carbonic acid

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car·bon·ic acid

 (kär-bŏn′ĭk)
n.
A weak, unstable acid, H2CO3, present in solutions of carbon dioxide in water.
American Heritage® Dictionary of the English Language, Fifth Edition. Copyright © 2016 by Houghton Mifflin Harcourt Publishing Company. Published by Houghton Mifflin Harcourt Publishing Company. All rights reserved.

carbonic acid

n
(Elements & Compounds) a weak acid formed when carbon dioxide combines with water: obtained only in aqueous solutions, never in the pure state. Formula: H2CO3
Collins English Dictionary – Complete and Unabridged, 12th Edition 2014 © HarperCollins Publishers 1991, 1994, 1998, 2000, 2003, 2006, 2007, 2009, 2011, 2014

carbon′ic ac′id


n.
the acid, H2CO3, formed when carbon dioxide dissolves in water, found as its salts and esters, the carbonates.
Random House Kernerman Webster's College Dictionary, © 2010 K Dictionaries Ltd. Copyright 2005, 1997, 1991 by Random House, Inc. All rights reserved.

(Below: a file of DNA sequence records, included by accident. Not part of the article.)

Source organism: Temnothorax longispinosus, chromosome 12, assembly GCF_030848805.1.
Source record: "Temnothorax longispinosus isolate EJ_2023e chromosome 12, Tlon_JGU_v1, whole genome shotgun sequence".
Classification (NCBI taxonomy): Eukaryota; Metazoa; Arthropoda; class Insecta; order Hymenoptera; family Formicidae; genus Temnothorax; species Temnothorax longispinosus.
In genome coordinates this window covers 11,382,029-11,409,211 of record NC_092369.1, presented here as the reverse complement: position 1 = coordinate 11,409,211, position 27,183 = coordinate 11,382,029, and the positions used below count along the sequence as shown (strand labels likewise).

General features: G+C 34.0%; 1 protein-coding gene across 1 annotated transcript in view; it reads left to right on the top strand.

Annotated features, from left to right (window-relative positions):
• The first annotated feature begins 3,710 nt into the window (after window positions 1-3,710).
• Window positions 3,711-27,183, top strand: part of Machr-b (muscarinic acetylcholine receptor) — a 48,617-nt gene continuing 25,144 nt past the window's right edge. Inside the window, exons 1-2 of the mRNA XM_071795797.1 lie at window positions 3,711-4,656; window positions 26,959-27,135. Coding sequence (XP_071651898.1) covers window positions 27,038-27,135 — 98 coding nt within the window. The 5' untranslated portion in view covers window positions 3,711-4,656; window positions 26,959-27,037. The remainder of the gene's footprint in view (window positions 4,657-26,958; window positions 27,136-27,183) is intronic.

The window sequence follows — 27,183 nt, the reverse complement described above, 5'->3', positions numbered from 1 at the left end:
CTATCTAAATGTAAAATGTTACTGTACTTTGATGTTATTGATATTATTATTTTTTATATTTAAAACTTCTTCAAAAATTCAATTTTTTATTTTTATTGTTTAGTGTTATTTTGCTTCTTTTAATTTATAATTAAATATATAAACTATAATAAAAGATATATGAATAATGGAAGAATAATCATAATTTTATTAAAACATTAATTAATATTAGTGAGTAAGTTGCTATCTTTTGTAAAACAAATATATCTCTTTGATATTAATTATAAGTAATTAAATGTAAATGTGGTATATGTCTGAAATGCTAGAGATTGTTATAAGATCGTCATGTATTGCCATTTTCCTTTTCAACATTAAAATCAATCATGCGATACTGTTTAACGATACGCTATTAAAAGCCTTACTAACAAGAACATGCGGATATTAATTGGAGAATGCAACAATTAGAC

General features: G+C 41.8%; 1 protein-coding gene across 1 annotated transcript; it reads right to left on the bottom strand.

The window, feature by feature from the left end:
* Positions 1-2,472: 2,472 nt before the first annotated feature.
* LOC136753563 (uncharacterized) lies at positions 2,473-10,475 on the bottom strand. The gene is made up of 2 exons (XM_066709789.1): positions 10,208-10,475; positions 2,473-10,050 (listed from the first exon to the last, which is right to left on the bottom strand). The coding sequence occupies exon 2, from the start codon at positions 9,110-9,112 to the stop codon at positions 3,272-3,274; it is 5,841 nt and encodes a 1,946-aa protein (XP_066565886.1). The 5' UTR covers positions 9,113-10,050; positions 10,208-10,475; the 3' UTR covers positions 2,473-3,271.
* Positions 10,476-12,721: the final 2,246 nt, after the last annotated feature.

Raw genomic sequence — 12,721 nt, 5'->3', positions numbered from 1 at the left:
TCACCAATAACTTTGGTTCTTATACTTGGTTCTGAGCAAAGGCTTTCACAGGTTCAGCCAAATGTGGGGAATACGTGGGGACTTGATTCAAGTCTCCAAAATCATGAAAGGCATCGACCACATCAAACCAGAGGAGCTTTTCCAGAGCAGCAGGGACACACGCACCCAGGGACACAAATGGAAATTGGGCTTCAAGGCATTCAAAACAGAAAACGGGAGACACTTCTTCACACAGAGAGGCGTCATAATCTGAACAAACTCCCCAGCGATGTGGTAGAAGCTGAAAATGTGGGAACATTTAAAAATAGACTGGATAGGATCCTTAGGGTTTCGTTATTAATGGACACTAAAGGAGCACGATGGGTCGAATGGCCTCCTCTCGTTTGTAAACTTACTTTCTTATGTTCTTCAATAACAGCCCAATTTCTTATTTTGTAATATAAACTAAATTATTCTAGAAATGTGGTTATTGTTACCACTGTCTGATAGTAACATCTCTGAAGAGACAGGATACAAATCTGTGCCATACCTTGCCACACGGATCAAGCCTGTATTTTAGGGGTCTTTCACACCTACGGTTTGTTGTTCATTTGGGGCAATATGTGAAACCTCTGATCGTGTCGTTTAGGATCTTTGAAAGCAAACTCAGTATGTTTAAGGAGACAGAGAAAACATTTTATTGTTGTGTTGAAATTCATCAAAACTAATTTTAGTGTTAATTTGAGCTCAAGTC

ThesaurusAntonymsRelated WordsSynonymsLegend:
Noun1.carbonic acid - a weak acid known only in solution; formed when carbon dioxide combines with water
acid - any of various water-soluble compounds having a sour taste and capable of turning litmus red and reacting with a base to form a salt
Based on WordNet 3.0, Farlex clipart collection. © 2003-2012 Princeton University, Farlex Inc.
Translations
ácido carbónico
hiilihappo
acide carbonique
kolsýra
kwas węglowy
kolsyra

carbonic acid

[kɑːˌbɒnɪkˈæsɪd] Nácido m carbónico
Collins Spanish Dictionary - Complete and Unabridged 8th Edition 2005 © William Collins Sons & Co. Ltd. 1971, 1988 © HarperCollins Publishers 1992, 1993, 1996, 1997, 2000, 2003, 2005
References in periodicals archive ?
On the contrary, [HCO.sub.3]- binds a proton if blood pH is too acidic, resulting in H2CO3 again dissociating into water ([H.sub.2]O) and carbon dioxide ([CO.sub.2]).
This H2CO3 again dissociates into CO2 and H2O again in lungs where the concentration of CO2 is low [25].
When CO2 dissolves in water, it is partially converted into carbonic acid H2CO3, which may lower the pH of meat and bring it closer to the isoelectric point of proteins.